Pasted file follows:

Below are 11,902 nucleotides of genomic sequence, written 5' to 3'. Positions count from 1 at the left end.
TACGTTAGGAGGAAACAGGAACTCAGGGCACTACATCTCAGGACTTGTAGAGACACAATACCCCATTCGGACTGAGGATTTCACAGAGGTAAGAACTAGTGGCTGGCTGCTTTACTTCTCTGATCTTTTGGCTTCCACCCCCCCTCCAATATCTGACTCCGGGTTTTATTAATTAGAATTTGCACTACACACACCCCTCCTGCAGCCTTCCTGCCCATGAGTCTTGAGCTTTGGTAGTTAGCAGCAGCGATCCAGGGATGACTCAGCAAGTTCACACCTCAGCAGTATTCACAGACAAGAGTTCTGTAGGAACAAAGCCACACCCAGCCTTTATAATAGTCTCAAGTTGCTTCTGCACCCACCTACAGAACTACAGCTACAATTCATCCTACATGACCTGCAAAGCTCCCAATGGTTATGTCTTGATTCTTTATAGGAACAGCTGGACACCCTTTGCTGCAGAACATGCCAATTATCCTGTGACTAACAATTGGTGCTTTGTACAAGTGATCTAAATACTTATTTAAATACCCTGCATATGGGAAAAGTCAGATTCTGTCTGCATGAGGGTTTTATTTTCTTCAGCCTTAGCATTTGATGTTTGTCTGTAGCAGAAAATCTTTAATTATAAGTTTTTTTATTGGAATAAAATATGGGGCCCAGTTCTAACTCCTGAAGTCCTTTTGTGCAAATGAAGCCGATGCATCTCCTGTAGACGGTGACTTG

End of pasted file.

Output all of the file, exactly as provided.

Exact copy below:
Below are 11,902 nucleotides of genomic sequence, written 5' to 3'. Positions count from 1 at the left end.
TACGTTAGGAGGAAACAGGAACTCAGGGCACTACATCTCAGGACTTGTAGAGACACAATACCCCATTCGGACTGAGGATTTCACAGAGGTAAGAACTAGTGGCTGGCTGCTTTACTTCTCTGATCTTTTGGCTTCCACCCCCCCTCCAATATCTGACTCCGGGTTTTATTAATTAGAATTTGCACTACACACACCCCTCCTGCAGCCTTCCTGCCCATGAGTCTTGAGCTTTGGTAGTTAGCAGCAGCGATCCAGGGATGACTCAGCAAGTTCACACCTCAGCAGTATTCACAGACAAGAGTTCTGTAGGAACAAAGCCACACCCAGCCTTTATAATAGTCTCAAGTTGCTTCTGCACCCACCTACAGAACTACAGCTACAATTCATCCTACATGACCTGCAAAGCTCCCAATGGTTATGTCTTGATTCTTTATAGGAACAGCTGGACACCCTTTGCTGCAGAACATGCCAATTATCCTGTGACTAACAATTGGTGCTTTGTACAAGTGATCTAAATACTTATTTAAATACCCTGCATATGGGAAAAGTCAGATTCTGTCTGCATGAGGGTTTTATTTTCTTCAGCCTTAGCATTTGATGTTTGTCTGTAGCAGAAAATCTTTAATTATAAGTTTTTTTATTGGAATAAAATATGGGGCCCAGTTCTAACTCCTGAAGTCCTTTTGTGCAAATGAAGCCGATGCATCTCCTGTAGACGGTGACTTG